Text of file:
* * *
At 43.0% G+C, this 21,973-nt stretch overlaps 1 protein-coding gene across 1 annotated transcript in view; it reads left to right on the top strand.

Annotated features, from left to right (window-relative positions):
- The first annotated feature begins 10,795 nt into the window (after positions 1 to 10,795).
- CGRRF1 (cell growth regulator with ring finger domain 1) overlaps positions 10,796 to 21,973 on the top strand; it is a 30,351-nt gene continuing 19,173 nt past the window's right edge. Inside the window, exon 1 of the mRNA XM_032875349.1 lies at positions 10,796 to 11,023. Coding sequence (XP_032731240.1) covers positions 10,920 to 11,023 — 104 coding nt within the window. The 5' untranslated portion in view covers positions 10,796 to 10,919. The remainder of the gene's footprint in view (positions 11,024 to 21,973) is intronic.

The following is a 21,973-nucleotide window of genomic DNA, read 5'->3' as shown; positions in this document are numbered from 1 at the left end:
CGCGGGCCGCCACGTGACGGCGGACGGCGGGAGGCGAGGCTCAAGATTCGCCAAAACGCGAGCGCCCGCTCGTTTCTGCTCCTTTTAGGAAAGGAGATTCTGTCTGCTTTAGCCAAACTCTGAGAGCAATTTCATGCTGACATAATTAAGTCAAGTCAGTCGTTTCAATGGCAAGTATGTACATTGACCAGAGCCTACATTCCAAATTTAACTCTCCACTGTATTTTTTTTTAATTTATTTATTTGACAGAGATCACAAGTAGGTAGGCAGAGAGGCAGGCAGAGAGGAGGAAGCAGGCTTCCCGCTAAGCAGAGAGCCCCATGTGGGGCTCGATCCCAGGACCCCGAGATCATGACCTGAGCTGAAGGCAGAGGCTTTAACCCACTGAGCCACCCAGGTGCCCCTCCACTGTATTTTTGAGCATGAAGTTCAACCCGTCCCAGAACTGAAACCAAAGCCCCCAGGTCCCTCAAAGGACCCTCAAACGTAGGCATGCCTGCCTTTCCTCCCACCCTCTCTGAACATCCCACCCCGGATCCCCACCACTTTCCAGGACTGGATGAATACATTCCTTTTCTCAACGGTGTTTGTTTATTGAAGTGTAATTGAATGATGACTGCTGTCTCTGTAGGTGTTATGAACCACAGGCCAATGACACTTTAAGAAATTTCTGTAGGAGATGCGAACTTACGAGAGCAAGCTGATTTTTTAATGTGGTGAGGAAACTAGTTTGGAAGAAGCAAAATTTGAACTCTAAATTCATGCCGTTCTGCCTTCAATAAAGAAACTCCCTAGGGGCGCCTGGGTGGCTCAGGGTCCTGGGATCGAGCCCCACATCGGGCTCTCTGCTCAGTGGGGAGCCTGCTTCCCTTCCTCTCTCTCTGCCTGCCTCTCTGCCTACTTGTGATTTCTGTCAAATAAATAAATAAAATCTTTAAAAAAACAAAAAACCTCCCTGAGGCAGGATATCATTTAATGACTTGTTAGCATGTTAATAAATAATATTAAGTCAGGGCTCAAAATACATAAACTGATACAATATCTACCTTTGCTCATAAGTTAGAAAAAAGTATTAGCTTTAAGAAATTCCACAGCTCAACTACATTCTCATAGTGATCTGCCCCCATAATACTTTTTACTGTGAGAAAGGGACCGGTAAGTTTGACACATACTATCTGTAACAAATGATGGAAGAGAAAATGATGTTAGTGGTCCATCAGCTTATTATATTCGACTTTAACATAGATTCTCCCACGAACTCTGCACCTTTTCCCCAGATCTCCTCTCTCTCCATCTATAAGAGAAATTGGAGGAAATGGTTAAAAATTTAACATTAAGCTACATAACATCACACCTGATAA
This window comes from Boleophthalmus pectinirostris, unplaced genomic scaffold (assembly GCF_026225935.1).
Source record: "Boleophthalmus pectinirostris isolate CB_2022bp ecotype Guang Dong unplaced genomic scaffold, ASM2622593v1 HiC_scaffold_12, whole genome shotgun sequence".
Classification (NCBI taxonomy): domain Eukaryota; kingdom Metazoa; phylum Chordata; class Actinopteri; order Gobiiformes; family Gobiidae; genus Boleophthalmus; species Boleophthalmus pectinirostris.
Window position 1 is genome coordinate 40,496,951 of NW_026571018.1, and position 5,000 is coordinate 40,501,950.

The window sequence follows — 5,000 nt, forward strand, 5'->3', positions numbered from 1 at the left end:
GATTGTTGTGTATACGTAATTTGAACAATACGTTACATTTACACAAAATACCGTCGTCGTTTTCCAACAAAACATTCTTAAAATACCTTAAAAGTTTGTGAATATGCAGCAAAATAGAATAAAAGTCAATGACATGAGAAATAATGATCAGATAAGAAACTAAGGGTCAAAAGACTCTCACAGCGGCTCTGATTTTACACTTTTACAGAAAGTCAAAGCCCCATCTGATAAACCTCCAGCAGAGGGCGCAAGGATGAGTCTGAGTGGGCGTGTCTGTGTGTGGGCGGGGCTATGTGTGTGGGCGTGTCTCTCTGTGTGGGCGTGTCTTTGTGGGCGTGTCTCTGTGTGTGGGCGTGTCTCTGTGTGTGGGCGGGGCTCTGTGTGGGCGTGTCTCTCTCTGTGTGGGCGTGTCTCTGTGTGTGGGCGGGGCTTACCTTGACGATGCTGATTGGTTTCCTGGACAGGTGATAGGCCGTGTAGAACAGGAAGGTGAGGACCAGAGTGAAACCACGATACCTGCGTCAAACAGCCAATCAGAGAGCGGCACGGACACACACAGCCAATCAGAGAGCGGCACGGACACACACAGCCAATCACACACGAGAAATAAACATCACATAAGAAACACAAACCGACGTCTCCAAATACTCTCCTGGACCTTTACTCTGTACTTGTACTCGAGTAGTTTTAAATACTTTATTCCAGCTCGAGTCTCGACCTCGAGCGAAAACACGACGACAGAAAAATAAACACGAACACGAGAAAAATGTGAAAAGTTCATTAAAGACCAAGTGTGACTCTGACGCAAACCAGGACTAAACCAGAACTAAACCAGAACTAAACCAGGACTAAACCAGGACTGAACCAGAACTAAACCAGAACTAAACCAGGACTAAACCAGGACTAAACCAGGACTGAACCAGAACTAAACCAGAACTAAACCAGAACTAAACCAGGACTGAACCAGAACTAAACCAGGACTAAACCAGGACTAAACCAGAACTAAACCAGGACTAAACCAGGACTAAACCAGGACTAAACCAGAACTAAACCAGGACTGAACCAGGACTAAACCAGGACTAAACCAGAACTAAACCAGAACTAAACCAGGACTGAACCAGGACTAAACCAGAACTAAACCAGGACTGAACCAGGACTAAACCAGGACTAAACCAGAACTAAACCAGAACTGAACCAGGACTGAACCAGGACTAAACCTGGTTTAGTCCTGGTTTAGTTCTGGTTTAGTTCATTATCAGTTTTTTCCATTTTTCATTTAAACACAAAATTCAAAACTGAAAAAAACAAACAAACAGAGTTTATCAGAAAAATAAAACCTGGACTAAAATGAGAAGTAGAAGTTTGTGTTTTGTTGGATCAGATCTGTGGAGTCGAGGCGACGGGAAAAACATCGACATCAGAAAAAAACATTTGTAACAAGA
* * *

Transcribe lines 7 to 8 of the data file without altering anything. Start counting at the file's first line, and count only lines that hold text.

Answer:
This window comes from Boleophthalmus pectinirostris, unplaced genomic scaffold (assembly GCF_026225935.1).
Source record: "Boleophthalmus pectinirostris isolate CB_2022bp ecotype Guang Dong unplaced genomic scaffold, ASM2622593v1 HiC_scaffold_12, whole genome shotgun sequence".